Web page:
Chief Public Buildings.—The castle stands near the shore at the head of the bay. Begun in 1666 its usefulness as a fortress has long ceased, but it serves to link the city to its past. West of the castle is a large oblong space, the Parade Ground. A little farther west, at the foot of the central jetty is a statue of Van Riebeek, the first governor of the Cape. In a line with the jetty is Adderley Street, and its continuation Government Avenue. Adderley Street and the avenue make one straight road a mile long, and at its end are “the Gardens,” as the suburbs built on the rising ground leading to Table Mountain are called. The avenue itself is fully half a mile long and is lined on either side with fine oak trees. In Adderley Street are the customs house and railway station, the Standard bank, the general post and telegraph offices, with a tower 120 ft. high, and the Dutch Reformed church. The church dates from 1699 and is the oldest church in South Africa. Of the original building only the clock tower (sent from Holland in 1727) remains. Government Avenue contains, on the east side, the Houses of Parliament, government house, a modernized Dutch building, and the Jewish synagogue; on the west side are the Anglican cathedral and grammar schools, the public library, botanic gardens, the museum and South African college. Many of these buildings are of considerable architectural merit, the material chiefly used in their construction being granite from the Paarl and red brick. The botanic gardens cover 14 acres, contain over 8000 varieties of trees and plants, and afford a magnificent view of Table Mountain and its companion heights. In the gardens, in front of the library is a statue of Sir George Grey, governor of the Cape from 1854 to 1861. The most valuable portion of the library is the 5000 volumes presented by Sir George Grey. In Queen Victoria Street, which runs along the west side of the gardens, are the Cape University buildings (begun in 1906), the law courts, City club and Huguenot memorial hall. The Anglican cathedral, begun in 1901 to replace an unpretentious building on the same site, is dedicated to St George. It lies between the library and St George’s Street, in which are the chief newspaper offices, and premises of the wholesale merchants. West of St George’s Street is Greenmarket Square, the centre of the town during the Dutch period. From the balcony of the town house, which overlooks the square, proclamations were read to the burghers, summoned to the spot by the ringing of the bell in the small-domed tower. Still farther west, in Riebeek Square, is the old slave market, now used as a church and school for coloured people.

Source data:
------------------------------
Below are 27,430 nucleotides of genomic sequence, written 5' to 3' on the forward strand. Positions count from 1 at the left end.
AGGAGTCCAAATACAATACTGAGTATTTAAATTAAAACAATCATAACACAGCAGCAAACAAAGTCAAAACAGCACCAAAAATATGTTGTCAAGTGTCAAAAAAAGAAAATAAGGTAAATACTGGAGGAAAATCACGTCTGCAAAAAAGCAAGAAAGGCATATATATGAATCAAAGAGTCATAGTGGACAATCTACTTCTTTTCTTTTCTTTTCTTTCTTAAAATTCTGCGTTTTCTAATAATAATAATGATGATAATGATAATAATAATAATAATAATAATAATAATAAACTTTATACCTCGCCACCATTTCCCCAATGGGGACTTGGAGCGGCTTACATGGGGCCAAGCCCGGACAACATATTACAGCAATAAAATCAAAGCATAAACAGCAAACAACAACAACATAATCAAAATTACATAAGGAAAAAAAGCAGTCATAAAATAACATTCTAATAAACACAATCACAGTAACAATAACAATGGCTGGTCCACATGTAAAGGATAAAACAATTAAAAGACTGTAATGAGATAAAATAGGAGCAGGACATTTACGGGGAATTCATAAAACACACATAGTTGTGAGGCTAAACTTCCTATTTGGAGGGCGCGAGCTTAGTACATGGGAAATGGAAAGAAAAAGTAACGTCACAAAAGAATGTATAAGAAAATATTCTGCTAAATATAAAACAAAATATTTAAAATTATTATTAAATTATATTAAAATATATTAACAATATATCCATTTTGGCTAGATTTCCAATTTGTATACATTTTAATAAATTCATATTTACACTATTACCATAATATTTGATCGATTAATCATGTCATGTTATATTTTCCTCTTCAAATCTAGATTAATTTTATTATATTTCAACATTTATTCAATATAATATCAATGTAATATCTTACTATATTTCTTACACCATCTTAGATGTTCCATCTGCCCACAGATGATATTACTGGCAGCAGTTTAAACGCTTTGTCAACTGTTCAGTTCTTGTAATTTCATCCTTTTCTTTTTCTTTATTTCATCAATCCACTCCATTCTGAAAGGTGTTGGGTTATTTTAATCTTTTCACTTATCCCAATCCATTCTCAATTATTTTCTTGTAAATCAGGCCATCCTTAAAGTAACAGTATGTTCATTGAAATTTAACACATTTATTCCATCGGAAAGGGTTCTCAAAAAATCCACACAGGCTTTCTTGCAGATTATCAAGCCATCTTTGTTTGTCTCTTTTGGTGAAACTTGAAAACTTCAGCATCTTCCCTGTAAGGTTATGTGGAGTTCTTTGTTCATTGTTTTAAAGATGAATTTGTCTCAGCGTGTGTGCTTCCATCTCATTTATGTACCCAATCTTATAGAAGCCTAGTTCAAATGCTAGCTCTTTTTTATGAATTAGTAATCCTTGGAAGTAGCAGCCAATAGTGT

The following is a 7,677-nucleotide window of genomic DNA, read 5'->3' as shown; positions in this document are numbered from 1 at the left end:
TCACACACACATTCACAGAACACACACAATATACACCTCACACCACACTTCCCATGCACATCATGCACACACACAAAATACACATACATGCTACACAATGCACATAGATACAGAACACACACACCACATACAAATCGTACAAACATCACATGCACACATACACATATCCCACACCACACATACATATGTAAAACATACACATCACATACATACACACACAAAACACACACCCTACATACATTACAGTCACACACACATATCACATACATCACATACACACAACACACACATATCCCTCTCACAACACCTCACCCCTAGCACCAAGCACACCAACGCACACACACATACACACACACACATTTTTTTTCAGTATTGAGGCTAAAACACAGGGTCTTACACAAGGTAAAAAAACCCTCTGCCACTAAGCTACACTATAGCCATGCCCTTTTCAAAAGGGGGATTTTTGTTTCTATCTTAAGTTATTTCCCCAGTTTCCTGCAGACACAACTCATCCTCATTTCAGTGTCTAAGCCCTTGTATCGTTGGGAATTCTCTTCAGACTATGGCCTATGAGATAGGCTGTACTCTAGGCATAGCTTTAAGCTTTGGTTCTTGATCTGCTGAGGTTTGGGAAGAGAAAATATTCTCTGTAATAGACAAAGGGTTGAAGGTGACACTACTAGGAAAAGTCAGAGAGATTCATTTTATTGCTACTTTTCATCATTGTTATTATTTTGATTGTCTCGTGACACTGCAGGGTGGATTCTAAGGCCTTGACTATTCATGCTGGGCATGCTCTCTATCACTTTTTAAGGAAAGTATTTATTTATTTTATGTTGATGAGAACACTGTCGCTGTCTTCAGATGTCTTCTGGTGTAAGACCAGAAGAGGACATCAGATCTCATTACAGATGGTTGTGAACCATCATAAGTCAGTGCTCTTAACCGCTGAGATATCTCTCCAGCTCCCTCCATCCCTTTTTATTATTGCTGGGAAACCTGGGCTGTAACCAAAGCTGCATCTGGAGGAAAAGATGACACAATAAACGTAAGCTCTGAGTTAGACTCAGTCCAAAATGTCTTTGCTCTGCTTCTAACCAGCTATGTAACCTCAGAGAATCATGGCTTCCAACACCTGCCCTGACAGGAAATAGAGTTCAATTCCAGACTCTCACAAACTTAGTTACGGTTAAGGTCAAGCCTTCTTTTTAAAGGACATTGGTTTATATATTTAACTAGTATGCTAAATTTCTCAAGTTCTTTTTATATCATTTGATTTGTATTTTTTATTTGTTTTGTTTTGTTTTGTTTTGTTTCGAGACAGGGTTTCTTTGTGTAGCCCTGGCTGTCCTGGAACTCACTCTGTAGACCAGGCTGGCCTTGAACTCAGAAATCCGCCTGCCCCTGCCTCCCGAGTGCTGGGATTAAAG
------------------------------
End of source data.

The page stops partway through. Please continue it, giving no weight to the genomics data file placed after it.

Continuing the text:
Facing the north side of the Parade Ground are the handsome municipal buildings, completed in 1906. The most conspicuous feature is the clock tower and belfry, 200 ft. high. The hall is 130 ft. by 62, and 55 ft. high. Opposite the main entrance is a statue of Edward VII. by William Goscombe John, unveiled in 1905. The opera house occupies the north-west corner of the Parade Ground. Plein Street, which leads south from the Parade Ground, is noted for its cheap shops, largely patronized on Saturday nights by the coloured inhabitants. In Sir Lowry Road, the chief eastern thoroughfare, is the large vegetable and fruit market. Immediately west of the harbour are the convict station and Somerset hospital. They are built at the town end of Greenpoint Common, the open space at the foot of Signal Hill. Cape Town is provided with an excellent water supply and an efficient drainage system.